You are currently viewing Carmen Cortés hugs Lorca in ‘¡Gira, corazón!’

The choreographer and dancer Carmen Cortes (Barcelona, ​​1958) presents until the 16th his most recent production in the Canal Theaters from Madrid. Hand in hand with Lorca and fully succumbing to the magic of the Silver Age, Turn heart! Dancing with Lorca in the Silver Age Cortés delves once again into the most personal universe of the poet from Granada and builds a work in which Carmen Amaya, Encarnación López ‘la Argentinita’, Sánchez Mejías, Carlos Morla, Edgar Neville coexist, playing with time and space… through of the powerful words of Federico himself. The show features dramaturgy by José Ramón Fernández and the choreographer, music by Gerardo Núñez, Mariano Díaz, Zigalet and Enrique Morente, and costumes by Tony Benítez and Isabel Núñez.

Lorca’s well-known verse –hidden in his poem ‘Veleta’, from 1920– that gives title to the work of Carmen Cortés, announces an emotional and courageous montage that the choreographer presents with the professionalism that characterizes her. Cortés looks for Lorca through a game of mirrors that, he points out, “can be shared by very different eyes and ears, that can be completed in the gaze of all”.

It is not the first time that Carmen Cortés has been inspired by literature to conceive her works; recently they were the poems of Sor Juana Inés de la Cruz, and previously La Gitanilla de Cervantes or La Celestina… but Lorca periodically reappears in his work, perhaps because both combine popular and new languages ​​in their art; what she herself defines in him as “the impossible Lorca”, alluding to his so-called “impossible theater” and looking for certain contrasting aspects in the poet’s work: the joy of his laughter compared to the dramatic aspect of his work.

The bailaora, with strong roots in the most traditional flamenco, founded her company in 1983 and since then she has elegantly played between her racial origins and the avant-garde that she uses on stage. In Turn, heart! the choreographer incorporates audiovisuals by Emilio Valenzuela, lighting by Ion Anival and sound design by Carlos González.

“If Federico is not one of them, neither will the dance,” warns the choreographer, referring to this show, in which part of a transformed meeting at Carlos Morla’s home where Lorca, recently arrived from New York and Havana, would read the pasterns of The public that he had just written during his trip. Lorca, the choreographer reminds us, “liked to be friends with his friends and share everything he was writing with them, even if it was just a sketch. But they are perplexed because they realize that it is going to be very difficult to be able to represent that work”.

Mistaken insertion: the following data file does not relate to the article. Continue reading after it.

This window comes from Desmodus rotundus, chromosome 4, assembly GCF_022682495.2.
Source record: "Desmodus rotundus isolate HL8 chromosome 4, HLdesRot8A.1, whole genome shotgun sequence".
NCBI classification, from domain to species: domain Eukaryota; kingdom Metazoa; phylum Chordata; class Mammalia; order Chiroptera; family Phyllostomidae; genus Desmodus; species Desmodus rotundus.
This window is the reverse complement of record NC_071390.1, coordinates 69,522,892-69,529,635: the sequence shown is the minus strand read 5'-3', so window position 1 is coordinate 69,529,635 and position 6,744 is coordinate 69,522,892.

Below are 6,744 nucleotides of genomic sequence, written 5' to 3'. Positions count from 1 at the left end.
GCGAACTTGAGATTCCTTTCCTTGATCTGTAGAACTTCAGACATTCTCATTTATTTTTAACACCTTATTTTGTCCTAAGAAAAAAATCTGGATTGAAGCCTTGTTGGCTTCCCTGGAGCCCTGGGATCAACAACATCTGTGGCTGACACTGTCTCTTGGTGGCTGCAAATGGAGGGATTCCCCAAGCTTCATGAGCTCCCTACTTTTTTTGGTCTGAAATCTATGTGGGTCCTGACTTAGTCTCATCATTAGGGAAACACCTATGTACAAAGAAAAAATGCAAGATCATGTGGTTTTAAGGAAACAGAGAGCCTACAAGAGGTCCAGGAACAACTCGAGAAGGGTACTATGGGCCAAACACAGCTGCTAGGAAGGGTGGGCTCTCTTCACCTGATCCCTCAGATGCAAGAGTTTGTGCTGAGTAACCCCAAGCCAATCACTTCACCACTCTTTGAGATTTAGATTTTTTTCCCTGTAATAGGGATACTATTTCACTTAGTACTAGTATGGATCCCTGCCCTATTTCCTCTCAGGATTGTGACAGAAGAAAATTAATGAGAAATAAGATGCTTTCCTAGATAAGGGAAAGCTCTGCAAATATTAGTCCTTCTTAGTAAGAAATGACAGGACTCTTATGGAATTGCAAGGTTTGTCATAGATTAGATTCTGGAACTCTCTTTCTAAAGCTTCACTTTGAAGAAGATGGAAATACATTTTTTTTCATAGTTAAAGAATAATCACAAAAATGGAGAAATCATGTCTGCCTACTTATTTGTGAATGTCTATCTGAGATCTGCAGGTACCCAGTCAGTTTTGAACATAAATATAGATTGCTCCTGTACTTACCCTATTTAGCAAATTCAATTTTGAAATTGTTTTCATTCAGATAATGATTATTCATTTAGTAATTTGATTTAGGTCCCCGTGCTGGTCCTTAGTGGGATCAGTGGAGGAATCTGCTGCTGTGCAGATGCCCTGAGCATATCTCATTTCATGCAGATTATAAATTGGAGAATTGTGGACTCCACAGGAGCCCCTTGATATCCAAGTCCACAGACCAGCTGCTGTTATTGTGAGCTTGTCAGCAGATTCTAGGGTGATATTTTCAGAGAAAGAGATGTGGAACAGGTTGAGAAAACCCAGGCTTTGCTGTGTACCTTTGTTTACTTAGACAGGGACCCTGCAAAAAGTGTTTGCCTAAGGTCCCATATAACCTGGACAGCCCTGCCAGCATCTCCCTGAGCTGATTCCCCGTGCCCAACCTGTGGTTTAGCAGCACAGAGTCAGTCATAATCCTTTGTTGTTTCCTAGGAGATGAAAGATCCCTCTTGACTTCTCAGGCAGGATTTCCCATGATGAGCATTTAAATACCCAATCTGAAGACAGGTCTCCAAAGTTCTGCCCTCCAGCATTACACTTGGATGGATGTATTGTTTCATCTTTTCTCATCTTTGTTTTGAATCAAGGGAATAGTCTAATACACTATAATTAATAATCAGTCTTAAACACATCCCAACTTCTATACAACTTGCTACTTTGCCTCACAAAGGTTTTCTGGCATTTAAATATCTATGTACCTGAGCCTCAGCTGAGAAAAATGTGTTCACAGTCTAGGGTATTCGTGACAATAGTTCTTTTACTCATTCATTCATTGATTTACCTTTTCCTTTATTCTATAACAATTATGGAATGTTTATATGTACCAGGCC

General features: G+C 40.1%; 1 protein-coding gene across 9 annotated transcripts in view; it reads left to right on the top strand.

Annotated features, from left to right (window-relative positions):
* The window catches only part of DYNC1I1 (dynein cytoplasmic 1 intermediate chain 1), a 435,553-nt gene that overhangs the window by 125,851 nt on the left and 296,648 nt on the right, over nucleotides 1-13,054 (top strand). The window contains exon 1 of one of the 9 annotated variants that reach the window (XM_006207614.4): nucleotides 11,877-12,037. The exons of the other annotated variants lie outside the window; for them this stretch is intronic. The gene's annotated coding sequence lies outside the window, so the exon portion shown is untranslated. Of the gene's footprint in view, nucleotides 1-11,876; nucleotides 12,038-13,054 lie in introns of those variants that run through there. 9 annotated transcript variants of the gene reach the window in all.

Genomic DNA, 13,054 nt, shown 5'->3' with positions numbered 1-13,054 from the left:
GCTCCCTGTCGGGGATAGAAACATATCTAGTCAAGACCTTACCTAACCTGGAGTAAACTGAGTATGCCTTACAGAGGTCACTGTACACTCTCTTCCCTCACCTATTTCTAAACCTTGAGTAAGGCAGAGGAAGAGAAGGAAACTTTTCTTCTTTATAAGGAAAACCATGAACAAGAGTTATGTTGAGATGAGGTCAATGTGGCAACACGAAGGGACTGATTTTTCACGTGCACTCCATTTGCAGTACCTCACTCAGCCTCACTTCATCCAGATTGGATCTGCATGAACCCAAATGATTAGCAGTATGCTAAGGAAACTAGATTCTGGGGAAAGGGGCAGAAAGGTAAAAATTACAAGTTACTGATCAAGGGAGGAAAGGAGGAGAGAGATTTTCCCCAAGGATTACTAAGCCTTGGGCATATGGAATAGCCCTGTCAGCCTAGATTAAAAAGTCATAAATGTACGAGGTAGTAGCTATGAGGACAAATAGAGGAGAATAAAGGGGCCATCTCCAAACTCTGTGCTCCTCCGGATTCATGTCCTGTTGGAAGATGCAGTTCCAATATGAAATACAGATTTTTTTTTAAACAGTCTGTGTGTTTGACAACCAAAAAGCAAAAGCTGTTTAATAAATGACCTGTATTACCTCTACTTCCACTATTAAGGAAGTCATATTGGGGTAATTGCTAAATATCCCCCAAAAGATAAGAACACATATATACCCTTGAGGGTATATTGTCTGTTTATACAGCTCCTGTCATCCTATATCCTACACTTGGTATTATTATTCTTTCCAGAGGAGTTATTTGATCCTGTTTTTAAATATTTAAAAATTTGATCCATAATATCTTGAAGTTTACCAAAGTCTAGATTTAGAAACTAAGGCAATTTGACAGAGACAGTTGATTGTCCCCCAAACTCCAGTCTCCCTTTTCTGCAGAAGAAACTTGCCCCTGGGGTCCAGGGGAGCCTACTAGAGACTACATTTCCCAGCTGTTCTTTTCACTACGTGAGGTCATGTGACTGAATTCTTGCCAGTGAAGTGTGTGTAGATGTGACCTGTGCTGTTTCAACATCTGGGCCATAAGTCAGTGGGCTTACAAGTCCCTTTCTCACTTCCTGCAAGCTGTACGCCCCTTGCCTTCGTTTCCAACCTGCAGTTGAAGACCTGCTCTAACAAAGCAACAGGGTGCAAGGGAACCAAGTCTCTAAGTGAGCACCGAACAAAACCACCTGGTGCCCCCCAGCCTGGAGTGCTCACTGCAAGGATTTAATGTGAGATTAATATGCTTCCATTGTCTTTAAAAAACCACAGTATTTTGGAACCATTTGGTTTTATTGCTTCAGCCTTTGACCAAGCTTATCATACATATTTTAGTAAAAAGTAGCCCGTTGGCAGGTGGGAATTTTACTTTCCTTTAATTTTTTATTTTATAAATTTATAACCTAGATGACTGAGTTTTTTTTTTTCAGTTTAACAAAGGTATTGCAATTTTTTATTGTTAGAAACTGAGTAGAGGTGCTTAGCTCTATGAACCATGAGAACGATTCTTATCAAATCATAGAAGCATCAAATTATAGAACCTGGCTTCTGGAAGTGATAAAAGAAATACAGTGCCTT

Carmen Cortés in a performance. Photo: Pablo Lorente

Along the a succession of ten scenes, Carmen Cortés presents us with a fantasy encounter in which the flamenco group ‘la Argentinita’ dances alegrías, Sánchez Mejías’s dreams are manifested in a capote dance and Lorca attends –sometimes as a ghost, other times reading his texts , although always guided by the tragic destiny of his death– to an end escorted by his ‘Nana de Sevilla’, which he himself accompanies on the piano.

The choreographer says that with this show, in which we will recognize the ‘Romance de la monja gitana’ or scenes from The curse of the butterfly, have wanted to record “all those men so different that Federico García Lorca left reflected in his words” but also, he insists, “those who accompanied him in his games”. It is clear that the bailaora is very satisfied with having been able to gather a cast of worth for this work. It will be accompanied by a very young dance corps who faces the challenge of representing characters as emblematic as those who appear here, musicians who alternate jazz with flamenco or artists like Daniel Navarro, who plays Ignacio Sánchez Mejías.

The influence of Mario Maya in Carmen Cortés’s dance is notable, but she keeps the dance close to its roots and boasts an extremely expressive arm movement, a nervous tap dance and a brave use of silence that leaves room for the inspiration of her dance -in this case, Lorca- reaches the public.

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